Testimony ends as Delaware County residents seek injunction against permits for poultry farm

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Blossom Farm poultry feeding operation, located just north of U.S. 412 and just across the road from Delaware County resident Louanna Cochran. CLIFTON ADCOCK/The Frontier

JAY — Witness testimony wrapped up on Wednesday in a lawsuit brought by Delaware County residents against the Oklahoma Water Resource Board that is seeking an injunction to prevent the water board from issuing any more short-term groundwater permits to a nearby poultry farm.

Attorneys for OWRB, the poultry farm and the plaintiffs must now submit to the court their respective proposed findings of fact and conclusions of law to Delaware County District Judge Barry Denney by Dec. 11 before the court rules on the requested preliminary injunction. An administrative hearing by OWRB on an application for a long-term groundwater permit for the same poultry farm that is also being challenged by the plaintiffs is also scheduled for Nov. 22.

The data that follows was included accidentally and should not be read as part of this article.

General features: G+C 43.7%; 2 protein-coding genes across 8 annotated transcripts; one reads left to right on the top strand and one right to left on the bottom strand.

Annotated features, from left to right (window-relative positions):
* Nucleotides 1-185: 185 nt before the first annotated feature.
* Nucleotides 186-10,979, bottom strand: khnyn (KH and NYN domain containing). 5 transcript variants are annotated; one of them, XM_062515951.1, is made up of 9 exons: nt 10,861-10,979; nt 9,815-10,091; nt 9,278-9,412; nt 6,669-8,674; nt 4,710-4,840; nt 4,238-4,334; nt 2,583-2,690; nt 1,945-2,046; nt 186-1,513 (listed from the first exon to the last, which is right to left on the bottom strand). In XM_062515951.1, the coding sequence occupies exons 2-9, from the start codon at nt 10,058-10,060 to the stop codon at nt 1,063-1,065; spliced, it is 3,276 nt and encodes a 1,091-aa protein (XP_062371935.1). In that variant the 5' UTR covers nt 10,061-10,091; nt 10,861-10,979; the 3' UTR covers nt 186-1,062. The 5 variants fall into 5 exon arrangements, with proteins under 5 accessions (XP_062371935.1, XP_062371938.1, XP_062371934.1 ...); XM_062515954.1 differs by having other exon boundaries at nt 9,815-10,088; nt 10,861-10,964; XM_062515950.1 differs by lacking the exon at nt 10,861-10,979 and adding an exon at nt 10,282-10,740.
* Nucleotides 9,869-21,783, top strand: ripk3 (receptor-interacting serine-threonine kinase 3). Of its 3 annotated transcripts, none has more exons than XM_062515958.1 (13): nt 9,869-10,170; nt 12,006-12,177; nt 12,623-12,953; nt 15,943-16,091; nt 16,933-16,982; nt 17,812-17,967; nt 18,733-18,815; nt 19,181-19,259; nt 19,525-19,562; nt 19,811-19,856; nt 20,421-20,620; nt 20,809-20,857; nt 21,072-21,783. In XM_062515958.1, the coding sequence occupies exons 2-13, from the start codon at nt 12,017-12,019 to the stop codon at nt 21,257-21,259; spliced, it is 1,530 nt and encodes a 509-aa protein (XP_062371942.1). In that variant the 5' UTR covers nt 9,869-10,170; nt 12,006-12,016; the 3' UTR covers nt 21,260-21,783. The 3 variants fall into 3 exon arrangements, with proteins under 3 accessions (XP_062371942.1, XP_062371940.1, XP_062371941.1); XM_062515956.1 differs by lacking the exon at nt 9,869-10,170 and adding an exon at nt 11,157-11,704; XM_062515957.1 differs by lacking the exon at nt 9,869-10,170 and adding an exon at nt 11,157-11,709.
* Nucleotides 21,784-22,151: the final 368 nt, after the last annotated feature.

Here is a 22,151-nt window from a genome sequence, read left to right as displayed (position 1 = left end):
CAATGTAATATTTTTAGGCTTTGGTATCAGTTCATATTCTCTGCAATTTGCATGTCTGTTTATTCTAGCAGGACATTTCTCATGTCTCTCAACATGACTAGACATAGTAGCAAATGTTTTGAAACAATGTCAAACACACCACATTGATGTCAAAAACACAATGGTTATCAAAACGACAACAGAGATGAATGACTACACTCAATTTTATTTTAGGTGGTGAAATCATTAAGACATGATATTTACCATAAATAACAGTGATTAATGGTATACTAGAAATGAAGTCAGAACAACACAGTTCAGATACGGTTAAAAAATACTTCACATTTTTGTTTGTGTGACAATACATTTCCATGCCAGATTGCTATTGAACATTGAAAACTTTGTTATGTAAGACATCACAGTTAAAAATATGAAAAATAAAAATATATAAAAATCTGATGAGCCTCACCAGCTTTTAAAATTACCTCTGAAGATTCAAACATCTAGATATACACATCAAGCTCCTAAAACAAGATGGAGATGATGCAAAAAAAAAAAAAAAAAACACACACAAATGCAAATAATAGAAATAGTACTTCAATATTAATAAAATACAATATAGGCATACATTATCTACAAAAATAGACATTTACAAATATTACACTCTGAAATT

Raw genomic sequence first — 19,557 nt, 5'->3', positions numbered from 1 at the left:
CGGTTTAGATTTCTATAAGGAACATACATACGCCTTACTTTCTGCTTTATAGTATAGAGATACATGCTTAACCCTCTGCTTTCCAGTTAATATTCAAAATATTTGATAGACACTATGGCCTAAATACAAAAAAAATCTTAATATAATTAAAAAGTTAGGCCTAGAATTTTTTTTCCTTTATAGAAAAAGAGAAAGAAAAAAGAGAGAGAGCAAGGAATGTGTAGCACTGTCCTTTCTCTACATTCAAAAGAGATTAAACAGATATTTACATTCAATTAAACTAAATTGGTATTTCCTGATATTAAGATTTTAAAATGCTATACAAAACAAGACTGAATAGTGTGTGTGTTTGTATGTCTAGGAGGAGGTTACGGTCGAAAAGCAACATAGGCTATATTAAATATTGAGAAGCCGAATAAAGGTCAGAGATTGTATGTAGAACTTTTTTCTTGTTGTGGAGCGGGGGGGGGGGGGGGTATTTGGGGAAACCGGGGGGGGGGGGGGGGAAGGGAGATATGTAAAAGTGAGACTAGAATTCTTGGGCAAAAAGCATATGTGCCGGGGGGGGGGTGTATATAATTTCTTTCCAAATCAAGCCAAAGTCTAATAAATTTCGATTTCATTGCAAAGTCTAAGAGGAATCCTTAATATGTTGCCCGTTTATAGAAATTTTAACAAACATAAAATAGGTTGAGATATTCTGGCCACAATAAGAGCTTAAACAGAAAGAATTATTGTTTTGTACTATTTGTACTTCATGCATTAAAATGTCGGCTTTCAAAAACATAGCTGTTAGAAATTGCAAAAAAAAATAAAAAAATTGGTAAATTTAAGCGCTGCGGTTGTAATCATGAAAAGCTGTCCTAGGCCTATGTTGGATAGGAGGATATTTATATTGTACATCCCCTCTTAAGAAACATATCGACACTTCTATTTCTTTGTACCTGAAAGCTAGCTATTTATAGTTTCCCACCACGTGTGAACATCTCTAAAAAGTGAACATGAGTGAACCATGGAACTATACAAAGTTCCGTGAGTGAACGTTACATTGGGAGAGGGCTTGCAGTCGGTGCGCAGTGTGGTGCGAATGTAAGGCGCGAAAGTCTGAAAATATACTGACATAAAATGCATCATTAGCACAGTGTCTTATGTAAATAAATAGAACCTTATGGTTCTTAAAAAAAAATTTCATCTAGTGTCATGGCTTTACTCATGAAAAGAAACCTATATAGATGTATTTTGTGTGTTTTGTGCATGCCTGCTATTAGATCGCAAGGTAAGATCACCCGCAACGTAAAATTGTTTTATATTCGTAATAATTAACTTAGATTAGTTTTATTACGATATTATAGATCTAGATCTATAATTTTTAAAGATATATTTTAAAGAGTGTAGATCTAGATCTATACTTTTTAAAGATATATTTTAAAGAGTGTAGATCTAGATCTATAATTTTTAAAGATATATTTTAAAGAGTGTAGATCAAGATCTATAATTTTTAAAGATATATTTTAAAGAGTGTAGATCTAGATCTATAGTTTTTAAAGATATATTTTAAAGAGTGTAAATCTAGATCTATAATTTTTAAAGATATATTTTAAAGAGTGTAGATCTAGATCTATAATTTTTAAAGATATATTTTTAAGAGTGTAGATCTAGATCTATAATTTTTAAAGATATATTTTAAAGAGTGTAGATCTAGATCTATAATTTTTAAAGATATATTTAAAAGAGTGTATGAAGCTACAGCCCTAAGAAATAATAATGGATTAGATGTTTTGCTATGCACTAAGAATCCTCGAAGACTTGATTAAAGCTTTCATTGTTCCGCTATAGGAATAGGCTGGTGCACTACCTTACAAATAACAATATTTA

Delaware County residents Louanna Cochran, Andrea Cochran, Gerald Cochran, William Cochran, Melissa Foreman, Suzanne Maupin and Viola Powell filed suit against the OWRB in March. The poultry farm’s owners, Chau Tran and Donna Nguyen, were later added to the suit as interested parties.

The lawsuit comes after a significant increase in poultry operations in eastern Oklahoma — especially in Delaware County — beginning in late 2017 after Simmons Foods announced its plans to build a new poultry processing facility in Gentry, Ark. Residents who live near the new poultry farms have reported decreased water well levels, air and water pollution, and said they were given little to no notice that the chicken farms were moving in.

In 2018, the poultry farm Blossom Farms, a Simmons contractor for broiler chickens, moved in across the road from Louanna Cochran’s rural Delaware County home. Cochran said that runoff from the poultry farm was flowing onto her property and into a nearby creek. Under their contract with Simmons Foods, Tran and Nguyen are required to have two water sources for chickens at their poultry operation.